PPI mis-selling – now the banks pay out

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The banking industry has finally backed down on its legal fight over the mis-selling of payment protection insurance (PPI) to millions of customers.

The British Bankers’ Association has lost its court challenge against the new mis-selling rules and will not appeal the decision. Now the big names in banking have set aside millions to pay compensation claims for mis-sold PPI.

PPI is supposed to cover payments on loans if someone falls ill or loses their job – but many people have had PPI added to their loans who would not be eligible to claim the insurance in those circumstances, such as self-employed people.

Mis-sold ppi claims

When the mis-selling scandal came to light, the banks were told by the City watchdog to re-examine all previous sales, even in cases where complaints had been rejected or not even lodged. Even during the legal case, many complaints were put on hold and will now have to be processed. There have been 16 million PPI policies sold since 2005 and many of these are thought to have been mis-sold.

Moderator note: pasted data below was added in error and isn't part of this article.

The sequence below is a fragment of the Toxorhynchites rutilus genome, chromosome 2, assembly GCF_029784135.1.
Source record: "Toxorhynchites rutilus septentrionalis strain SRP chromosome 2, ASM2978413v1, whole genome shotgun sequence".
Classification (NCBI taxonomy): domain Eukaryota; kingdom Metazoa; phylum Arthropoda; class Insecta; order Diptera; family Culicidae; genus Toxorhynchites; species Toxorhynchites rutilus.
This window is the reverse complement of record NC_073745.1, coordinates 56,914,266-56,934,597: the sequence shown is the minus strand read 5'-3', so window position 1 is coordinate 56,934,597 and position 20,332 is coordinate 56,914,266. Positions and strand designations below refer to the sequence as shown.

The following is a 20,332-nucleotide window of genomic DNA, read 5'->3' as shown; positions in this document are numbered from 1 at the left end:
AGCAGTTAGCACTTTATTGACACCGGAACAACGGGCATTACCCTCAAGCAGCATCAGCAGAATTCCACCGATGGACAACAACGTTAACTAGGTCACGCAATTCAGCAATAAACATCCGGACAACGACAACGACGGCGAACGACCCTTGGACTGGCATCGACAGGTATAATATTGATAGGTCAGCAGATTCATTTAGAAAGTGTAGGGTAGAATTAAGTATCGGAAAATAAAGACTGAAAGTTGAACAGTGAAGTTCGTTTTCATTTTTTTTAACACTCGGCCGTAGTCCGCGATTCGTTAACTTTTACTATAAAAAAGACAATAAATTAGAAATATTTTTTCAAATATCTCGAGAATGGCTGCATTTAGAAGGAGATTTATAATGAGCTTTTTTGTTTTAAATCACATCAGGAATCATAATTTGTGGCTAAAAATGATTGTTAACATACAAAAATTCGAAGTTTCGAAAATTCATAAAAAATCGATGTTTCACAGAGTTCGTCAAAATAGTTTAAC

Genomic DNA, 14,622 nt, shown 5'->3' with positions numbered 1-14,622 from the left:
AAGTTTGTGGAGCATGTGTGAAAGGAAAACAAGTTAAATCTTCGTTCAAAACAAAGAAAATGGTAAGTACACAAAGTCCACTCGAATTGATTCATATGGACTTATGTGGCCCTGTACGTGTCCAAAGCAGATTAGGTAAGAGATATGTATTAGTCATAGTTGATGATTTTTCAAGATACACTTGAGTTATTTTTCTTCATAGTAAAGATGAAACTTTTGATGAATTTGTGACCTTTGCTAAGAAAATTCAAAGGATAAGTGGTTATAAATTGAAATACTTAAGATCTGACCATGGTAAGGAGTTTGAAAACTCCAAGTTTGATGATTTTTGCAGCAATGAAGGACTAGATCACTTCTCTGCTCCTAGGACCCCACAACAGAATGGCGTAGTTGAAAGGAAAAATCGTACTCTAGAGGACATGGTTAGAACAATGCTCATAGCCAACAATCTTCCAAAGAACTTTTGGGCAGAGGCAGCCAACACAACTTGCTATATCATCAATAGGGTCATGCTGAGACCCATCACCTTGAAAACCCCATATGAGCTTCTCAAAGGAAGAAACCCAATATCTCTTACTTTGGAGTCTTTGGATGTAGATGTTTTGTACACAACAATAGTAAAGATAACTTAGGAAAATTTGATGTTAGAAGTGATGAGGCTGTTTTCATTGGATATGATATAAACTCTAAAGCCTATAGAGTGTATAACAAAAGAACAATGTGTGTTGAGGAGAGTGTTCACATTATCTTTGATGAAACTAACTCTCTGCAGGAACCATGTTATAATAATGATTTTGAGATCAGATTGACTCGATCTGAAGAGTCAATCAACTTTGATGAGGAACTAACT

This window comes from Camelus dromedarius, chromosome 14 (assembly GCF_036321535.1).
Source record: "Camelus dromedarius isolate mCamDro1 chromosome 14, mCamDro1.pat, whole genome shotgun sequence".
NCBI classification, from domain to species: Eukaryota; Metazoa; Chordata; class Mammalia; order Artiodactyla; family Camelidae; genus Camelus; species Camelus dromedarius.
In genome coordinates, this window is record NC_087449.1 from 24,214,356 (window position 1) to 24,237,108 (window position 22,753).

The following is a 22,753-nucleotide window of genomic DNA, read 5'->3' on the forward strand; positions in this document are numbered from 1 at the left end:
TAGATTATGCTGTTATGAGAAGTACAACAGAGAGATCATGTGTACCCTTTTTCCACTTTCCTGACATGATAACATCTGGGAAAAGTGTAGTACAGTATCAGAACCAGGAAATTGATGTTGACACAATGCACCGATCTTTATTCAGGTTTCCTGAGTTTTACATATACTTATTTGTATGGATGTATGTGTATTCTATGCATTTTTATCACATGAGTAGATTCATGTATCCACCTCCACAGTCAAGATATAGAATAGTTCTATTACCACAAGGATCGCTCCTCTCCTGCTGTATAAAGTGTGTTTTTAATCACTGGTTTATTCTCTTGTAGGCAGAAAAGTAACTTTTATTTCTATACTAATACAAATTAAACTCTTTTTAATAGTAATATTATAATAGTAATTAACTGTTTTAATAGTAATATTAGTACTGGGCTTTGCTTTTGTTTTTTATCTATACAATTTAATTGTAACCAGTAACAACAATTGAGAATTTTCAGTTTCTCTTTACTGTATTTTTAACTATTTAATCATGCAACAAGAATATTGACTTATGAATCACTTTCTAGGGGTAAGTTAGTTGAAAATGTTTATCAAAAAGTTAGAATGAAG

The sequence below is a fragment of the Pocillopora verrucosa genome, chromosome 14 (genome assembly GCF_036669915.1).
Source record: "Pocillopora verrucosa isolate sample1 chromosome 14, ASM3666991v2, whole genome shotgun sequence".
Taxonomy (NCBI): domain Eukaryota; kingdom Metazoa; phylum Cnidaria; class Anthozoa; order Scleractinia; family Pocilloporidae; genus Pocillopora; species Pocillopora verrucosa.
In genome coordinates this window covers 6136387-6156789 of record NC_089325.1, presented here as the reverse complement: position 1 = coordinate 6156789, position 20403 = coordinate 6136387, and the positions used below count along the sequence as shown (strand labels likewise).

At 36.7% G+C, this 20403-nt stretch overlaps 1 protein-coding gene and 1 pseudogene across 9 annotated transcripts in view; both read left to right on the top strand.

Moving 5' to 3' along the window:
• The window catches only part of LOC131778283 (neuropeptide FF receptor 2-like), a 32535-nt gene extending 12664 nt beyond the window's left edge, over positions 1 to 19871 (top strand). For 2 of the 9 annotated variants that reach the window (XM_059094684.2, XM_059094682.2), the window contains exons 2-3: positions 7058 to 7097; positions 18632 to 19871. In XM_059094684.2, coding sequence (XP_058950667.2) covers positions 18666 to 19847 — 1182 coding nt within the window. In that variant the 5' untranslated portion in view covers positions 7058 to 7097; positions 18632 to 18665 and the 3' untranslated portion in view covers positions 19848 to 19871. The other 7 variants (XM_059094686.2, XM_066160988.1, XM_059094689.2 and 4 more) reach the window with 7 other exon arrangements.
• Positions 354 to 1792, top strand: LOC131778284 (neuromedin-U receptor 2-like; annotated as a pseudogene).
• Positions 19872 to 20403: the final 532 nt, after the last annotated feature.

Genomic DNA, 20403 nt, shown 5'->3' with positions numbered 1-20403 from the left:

Peter Vicary-Smith of the consumers’ association Which? said: "PPI was mis-sold and complaints about it mishandled on an industrial scale for well over a decade.

"There could still be huge numbers of people out there who were duped into buying PPI and unaware they can make a claim."

In fact, now that the banks are willing to pay compensation for mis-sold PPI, it’s thought that several million people will be entitled to a compensation payment from Barclays, HSBC, RBS and the Lloyds Banking Group.

Adam Scorer, of Consumer Focus said the banks should ensure users received their money "quickly and efficiently".

"The entire episode is an embarrassment for our High Street banks - it is now time to wipe the slate clean, pay up and look to learn lessons for the future," he said.

"Refunding billions of pounds to millions of people will be a mammoth undertaking and to get it wrong would add insult to injury."

The Financial Services Authority has previously estimated that the banks will have to pay up to £4.5bn to settle tens of thousands of claims – this now seems to be a large underestimate. The regulator requires the banks and other PPI sellers to look at all past sales and, if there is any evidence of "systemic" mis-selling, to write to the affected groups of customers and invite them to make a claim.

However, any customer who has a concern is encouraged to lodge a complaint first rather than wait for the bank to take the initiative.

Although the FSA can only enforce its rules on sales made after January 2005, when it took over regulation of PPI sales, customers can still complain to a bank about sales before then.


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